All in all, it hasn’t been the party Apple-watchers expected.
Of course, time heals all wounds and we have a tendency to forget that the iPhone 4 — the last all-new model Apple released back in 2010 — did have some hiccups as well. Most prominently, there was “antennagate” — an issue where wireless signal strength could be degraded by gripping the phone. Steve Jobs had to offer free bumper cases to all customers to fix that issue.
And anytime you go into an Apple store, there’s a good chance you’ll run into at least one person whose iPhone 4 (or 4S) is suffering from a broken back panel, a common problem thanks to Apple’s decision to use glass both on the front and back. And last year’s iPhone 4S came with Siri, a beta release voice assistant that didn’t quite live up to billing.
Still, the iPhone 5 launch stands out for its rockiness. Many of Apple’s decisions around the product are being publicly challenged, even by the faithful Apple supporters. Former Apple evangelist Guy Kawasaki has gone on record as saying the decision to go with the new proprietary Lightning connector is “pure arrogance,” while long-time Apple fans are sounding off on forums and threatening to defect to Android after their investment in “Made for iOS” peripherals become obsolete. Questions about Tim Cook’s ability to effectively lead Apple are also increasingly common.
But the iPhone 5 is far from the end of the road. While the company needs to get that train back on the rails, two upcoming products are also important — and are likely to answer many of the leadership questions, while also showing whether the iPhone 5 launch was an anomaly or the new reality for Apple.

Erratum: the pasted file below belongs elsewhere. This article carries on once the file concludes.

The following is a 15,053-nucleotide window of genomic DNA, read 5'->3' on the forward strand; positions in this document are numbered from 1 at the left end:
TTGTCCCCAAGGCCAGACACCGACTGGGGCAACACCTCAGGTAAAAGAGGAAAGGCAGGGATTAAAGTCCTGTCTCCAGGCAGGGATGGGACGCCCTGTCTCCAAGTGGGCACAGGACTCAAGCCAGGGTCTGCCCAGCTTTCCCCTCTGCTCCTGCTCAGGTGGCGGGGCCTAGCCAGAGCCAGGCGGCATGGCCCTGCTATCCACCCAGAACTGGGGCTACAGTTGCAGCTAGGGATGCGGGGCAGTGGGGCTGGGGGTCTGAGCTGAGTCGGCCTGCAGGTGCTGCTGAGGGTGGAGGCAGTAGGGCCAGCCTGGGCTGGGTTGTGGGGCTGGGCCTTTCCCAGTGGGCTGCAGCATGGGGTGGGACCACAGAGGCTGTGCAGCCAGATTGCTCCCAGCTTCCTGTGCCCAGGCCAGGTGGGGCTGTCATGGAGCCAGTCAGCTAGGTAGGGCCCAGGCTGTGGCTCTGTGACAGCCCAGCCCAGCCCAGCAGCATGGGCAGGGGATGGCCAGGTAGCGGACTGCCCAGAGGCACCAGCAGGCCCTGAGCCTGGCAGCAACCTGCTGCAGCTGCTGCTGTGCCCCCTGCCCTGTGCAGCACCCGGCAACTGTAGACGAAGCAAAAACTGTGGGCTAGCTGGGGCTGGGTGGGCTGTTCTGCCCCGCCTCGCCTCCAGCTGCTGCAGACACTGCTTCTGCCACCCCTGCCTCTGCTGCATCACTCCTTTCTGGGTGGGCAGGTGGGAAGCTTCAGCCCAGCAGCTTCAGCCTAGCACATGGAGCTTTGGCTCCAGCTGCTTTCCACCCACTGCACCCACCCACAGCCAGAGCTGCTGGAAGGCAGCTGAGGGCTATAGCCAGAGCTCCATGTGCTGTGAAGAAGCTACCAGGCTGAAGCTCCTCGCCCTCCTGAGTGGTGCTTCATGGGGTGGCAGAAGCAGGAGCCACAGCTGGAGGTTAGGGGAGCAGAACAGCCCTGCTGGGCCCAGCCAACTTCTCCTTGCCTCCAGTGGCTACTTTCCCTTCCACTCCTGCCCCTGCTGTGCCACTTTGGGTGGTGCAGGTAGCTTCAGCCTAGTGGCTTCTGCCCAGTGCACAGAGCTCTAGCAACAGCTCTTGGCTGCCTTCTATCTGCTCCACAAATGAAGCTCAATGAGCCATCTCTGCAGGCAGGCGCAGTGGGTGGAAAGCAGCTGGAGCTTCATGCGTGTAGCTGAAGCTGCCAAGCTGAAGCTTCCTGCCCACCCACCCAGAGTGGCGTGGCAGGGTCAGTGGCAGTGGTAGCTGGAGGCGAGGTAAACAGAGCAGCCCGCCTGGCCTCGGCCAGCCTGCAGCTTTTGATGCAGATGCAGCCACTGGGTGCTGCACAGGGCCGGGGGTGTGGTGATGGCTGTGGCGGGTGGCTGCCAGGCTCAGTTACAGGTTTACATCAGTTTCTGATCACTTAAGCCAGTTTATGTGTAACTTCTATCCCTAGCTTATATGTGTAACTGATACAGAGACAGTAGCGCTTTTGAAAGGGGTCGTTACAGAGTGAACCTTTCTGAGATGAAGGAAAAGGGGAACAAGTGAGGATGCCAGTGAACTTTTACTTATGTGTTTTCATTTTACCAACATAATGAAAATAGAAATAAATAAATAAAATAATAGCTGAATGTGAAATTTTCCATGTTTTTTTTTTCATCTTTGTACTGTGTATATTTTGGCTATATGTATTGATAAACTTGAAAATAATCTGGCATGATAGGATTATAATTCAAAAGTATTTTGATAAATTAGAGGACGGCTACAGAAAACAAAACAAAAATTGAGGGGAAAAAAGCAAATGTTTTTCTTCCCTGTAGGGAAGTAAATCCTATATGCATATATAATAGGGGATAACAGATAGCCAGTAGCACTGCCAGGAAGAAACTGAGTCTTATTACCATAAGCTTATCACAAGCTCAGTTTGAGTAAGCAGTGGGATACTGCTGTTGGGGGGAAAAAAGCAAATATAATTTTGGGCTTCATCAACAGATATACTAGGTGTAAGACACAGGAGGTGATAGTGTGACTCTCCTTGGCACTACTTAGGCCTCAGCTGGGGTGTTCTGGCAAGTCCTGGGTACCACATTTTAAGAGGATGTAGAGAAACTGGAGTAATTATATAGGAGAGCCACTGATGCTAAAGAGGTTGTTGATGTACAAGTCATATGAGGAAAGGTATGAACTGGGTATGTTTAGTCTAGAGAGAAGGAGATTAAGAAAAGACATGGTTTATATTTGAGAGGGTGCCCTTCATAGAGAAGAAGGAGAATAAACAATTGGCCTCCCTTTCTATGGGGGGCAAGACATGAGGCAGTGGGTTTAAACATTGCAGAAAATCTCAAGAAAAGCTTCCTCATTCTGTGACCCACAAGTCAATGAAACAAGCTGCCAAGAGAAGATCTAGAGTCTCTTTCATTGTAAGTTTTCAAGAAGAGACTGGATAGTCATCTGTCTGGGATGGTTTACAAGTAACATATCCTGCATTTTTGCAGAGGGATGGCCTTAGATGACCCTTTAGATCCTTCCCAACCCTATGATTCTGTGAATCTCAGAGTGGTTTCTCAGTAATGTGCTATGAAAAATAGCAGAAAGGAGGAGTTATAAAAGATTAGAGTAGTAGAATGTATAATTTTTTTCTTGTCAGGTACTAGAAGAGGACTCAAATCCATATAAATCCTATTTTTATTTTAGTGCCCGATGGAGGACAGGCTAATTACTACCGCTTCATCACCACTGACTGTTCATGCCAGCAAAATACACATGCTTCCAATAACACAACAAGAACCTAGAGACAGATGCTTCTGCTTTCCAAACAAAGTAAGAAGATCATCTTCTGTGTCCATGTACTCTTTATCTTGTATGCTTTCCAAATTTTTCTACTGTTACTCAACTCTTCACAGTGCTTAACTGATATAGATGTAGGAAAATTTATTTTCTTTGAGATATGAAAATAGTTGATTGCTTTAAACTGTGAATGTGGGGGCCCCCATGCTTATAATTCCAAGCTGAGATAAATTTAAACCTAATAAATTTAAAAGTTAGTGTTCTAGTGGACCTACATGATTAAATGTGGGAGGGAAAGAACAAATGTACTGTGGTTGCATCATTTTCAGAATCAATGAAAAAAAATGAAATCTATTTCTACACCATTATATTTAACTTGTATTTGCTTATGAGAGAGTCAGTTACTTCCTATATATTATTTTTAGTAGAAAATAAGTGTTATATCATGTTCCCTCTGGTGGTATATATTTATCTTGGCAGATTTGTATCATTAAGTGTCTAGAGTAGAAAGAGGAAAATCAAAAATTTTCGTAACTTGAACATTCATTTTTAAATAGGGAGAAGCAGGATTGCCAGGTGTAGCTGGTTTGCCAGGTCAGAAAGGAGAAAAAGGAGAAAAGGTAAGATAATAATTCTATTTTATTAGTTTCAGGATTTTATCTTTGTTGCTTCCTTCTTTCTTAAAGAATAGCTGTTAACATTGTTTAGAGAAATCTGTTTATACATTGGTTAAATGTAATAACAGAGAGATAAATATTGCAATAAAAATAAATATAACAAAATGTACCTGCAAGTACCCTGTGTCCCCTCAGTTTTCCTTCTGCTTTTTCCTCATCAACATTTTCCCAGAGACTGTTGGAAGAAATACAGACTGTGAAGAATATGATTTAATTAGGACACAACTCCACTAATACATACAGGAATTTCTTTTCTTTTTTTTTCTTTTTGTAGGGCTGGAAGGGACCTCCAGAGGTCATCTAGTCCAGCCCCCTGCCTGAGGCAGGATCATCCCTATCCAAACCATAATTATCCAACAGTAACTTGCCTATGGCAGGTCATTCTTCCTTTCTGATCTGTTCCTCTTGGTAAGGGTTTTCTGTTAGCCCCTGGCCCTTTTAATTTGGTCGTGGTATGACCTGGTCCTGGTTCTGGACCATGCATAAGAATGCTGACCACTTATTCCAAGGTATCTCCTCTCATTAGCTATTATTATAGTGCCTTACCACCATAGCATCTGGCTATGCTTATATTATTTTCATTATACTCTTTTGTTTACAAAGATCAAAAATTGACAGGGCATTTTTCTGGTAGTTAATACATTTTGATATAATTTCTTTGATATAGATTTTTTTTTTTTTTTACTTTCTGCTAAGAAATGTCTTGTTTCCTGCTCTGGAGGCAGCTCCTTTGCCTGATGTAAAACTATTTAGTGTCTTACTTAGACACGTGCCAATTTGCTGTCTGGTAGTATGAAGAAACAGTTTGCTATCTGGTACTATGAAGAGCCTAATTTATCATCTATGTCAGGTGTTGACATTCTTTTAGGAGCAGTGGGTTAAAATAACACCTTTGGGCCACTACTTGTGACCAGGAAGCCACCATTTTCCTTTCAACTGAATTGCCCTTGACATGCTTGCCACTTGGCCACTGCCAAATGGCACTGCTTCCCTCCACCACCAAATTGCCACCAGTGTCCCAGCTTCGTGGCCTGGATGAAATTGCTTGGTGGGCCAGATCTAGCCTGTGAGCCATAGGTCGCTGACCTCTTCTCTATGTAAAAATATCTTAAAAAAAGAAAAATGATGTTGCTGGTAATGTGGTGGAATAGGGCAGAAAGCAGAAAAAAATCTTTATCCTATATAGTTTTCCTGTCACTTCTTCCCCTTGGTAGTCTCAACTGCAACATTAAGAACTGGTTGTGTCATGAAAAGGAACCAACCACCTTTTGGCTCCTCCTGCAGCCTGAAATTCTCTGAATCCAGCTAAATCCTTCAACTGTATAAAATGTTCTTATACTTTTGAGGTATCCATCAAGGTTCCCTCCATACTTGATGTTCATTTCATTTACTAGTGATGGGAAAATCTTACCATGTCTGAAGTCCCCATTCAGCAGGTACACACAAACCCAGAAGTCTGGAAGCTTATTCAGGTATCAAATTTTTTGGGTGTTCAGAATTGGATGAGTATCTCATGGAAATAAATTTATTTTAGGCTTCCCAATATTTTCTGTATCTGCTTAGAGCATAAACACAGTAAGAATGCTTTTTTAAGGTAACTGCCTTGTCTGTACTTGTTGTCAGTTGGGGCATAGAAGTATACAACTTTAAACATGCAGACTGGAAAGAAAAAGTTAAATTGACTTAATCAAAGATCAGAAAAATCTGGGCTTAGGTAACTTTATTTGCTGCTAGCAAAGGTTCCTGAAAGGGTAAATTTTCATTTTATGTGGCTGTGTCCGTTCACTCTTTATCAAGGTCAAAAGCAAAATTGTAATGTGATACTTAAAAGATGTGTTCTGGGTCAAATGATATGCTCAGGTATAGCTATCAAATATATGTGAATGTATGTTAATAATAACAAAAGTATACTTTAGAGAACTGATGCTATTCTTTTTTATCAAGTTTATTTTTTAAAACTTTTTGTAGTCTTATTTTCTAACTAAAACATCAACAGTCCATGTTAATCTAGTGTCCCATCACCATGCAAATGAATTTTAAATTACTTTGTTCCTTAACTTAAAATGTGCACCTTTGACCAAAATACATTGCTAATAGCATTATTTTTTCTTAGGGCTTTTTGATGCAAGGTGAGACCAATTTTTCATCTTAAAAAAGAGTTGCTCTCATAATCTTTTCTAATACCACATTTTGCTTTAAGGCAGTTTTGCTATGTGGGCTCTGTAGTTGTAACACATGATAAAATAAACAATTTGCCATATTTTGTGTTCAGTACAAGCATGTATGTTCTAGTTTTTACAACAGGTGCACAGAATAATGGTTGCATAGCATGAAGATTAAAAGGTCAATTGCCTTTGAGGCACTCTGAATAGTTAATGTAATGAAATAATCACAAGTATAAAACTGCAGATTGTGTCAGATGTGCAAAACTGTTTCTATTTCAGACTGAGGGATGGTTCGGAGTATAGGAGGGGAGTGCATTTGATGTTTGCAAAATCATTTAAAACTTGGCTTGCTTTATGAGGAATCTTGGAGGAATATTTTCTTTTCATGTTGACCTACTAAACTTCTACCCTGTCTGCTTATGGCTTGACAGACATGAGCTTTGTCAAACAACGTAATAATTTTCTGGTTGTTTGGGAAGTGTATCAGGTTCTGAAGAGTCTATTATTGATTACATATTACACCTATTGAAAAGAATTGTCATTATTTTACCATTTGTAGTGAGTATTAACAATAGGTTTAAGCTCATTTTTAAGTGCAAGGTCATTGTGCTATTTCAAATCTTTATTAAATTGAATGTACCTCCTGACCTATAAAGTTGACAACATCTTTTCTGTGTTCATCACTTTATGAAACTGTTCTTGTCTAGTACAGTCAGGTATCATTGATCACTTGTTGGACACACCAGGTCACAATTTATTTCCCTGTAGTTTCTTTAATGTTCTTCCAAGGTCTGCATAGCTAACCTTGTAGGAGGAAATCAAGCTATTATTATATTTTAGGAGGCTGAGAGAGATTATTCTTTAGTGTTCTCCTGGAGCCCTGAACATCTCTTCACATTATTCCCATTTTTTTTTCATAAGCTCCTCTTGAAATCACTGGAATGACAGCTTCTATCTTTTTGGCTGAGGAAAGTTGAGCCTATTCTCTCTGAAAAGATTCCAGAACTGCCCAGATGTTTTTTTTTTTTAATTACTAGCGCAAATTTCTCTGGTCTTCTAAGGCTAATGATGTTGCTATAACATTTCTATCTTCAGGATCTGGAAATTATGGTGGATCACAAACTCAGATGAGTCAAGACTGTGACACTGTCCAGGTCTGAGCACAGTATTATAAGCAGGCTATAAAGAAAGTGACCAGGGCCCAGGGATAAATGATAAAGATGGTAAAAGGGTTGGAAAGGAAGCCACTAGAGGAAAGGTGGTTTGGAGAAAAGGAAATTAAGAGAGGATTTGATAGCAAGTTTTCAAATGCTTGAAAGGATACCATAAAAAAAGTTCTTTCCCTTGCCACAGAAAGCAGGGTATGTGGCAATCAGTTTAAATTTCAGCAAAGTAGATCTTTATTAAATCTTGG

First is the iPad Mini, expected to be announced this month. Apple has reportedly ordered 10 million of the smaller, cheaper iPads to compete against the likes of Google’s Nexus-7 and Amazon‘s (NASDAQ:AMZN) Kindle Fire. If the iPad Mini suffers a similarly bumpy launch, there will be cause for worry.
The other big one is the iTV (Apple’s highly anticipated television project). This one looks like a minefield for Apple though, between a soft market for premium big screen TVs, increased competition from Internet-enabled “smart” TVs, cable providers who are determined to protect their turf, television studios that fear commoditization of their product and runaway expectations from the public. Still, a smooth launch is crucial.
In the end, as Apple attempts to weather the iPhone 5 missteps, there are two possible outcomes: Either it learns from those mistakes or turns in a succession of rocky product launches. The outcome is likely to determine whether Tim Cook is finally able to step out from under Steve Jobs’ shadow.
It will also strongly signal whether Apple is a company headed to $1,000 share prices — as some analysts have predicted — or one that’s peaked and is headed into a gradual decline a la other, once-dominant tech giants like Microsoft (NASDAQ:MSFT) or Sony (NYSE:SNE). Only time will tell.
As of this writing, Brad Moon did not own a position in any of the aforementioned securities.